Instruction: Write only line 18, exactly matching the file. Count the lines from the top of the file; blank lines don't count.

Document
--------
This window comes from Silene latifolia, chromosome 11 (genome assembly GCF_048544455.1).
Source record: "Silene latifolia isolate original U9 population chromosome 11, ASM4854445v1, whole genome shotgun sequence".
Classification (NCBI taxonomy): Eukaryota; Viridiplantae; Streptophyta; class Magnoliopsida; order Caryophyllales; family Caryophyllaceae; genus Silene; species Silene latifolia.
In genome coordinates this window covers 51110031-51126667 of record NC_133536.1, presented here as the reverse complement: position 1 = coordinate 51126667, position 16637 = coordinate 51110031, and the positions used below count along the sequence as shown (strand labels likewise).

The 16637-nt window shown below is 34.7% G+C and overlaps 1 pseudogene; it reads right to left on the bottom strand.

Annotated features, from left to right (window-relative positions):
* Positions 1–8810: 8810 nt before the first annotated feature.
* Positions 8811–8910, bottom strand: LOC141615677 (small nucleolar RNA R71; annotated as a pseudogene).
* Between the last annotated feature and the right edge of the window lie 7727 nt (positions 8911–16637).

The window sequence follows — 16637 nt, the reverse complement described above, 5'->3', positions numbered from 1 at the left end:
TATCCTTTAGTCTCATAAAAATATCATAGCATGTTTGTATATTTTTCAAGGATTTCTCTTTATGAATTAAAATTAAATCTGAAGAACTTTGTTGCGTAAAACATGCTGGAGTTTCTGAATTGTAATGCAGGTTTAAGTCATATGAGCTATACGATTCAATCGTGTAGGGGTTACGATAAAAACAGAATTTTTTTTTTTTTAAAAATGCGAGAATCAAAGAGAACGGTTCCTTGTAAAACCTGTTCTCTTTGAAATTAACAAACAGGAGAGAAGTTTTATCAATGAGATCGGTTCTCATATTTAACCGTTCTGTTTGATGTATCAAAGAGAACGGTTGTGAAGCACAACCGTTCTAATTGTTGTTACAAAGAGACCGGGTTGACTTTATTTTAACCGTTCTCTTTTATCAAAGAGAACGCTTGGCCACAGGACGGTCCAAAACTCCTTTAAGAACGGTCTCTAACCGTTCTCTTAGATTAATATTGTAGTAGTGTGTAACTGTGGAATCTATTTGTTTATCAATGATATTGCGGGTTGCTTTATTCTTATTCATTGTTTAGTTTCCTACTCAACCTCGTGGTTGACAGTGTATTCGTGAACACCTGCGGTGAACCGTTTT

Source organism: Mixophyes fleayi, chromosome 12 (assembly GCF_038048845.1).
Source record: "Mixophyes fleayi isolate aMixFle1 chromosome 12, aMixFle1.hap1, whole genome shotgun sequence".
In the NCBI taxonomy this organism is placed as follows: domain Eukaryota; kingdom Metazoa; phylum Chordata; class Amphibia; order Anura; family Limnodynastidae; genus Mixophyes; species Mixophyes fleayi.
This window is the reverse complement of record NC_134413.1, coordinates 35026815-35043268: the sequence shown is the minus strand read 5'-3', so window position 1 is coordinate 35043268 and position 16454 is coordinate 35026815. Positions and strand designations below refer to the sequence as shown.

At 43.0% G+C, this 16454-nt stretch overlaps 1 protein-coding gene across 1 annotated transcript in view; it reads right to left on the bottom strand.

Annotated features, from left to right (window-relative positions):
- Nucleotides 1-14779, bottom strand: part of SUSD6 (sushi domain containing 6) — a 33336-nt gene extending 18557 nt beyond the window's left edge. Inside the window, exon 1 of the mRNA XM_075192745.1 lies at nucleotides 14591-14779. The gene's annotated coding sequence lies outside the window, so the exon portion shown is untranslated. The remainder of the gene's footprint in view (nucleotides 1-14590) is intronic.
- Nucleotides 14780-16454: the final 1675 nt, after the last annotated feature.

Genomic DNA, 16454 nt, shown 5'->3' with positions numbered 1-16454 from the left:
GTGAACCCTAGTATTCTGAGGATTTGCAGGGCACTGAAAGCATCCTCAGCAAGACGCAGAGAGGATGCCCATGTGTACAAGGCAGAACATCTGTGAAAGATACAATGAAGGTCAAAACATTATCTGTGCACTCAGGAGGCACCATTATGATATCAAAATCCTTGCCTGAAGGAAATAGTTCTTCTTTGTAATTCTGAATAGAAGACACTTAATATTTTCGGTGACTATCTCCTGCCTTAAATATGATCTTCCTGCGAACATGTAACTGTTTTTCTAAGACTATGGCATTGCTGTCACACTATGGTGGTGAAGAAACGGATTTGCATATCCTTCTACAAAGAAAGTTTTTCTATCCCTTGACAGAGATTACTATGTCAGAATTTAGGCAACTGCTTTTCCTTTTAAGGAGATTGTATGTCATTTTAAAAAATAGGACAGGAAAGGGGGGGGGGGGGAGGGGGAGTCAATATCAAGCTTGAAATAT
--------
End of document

- Nucleotides 1-14779, bottom strand: part of SUSD6 (sushi domain containing 6) — a 33336-nt gene extending 18557 nt beyond the window's left edge. Inside the window, exon 1 of the mRNA XM_075192745.1 lies at nucleotides 14591-14779. The gene's annotated coding sequence lies outside the window, so the exon portion shown is untranslated. The remainder of the gene's footprint in view (nucleotides 1-14590) is intronic.